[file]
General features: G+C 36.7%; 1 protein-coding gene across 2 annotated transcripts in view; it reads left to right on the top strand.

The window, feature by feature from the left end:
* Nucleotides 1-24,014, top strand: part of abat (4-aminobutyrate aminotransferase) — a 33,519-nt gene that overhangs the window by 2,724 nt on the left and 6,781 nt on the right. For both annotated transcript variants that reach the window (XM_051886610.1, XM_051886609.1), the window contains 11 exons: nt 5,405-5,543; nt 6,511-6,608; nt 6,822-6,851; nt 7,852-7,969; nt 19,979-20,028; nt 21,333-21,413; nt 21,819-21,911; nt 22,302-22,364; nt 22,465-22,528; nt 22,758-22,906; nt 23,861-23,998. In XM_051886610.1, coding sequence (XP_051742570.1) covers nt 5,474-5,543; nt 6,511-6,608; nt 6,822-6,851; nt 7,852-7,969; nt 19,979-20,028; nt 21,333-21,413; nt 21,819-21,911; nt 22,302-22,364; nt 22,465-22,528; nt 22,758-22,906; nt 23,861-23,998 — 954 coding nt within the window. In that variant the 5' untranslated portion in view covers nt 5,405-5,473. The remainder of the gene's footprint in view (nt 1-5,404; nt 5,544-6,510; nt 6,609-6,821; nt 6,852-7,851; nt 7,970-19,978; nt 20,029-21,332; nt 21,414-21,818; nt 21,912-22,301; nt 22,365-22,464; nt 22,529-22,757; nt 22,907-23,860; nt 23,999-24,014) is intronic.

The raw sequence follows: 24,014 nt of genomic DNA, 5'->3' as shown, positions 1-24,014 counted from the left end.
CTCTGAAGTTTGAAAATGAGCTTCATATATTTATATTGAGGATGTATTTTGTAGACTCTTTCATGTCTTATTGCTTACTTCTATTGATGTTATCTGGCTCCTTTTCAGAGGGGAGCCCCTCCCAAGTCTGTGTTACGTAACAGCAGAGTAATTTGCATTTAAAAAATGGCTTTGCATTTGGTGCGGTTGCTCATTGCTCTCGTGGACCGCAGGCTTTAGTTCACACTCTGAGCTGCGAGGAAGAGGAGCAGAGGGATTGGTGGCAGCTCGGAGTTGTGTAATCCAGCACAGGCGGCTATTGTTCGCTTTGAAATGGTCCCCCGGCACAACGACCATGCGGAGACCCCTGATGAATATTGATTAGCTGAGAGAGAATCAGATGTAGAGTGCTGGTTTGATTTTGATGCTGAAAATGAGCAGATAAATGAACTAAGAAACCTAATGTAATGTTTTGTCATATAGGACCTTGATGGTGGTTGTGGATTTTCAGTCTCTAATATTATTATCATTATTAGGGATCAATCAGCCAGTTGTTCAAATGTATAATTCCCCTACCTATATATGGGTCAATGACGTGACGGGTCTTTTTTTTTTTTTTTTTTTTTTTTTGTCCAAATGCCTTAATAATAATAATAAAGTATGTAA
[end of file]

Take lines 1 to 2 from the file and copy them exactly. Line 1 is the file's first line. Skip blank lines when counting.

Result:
General features: G+C 36.7%; 1 protein-coding gene across 2 annotated transcripts in view; it reads left to right on the top strand.

The window, feature by feature from the left end: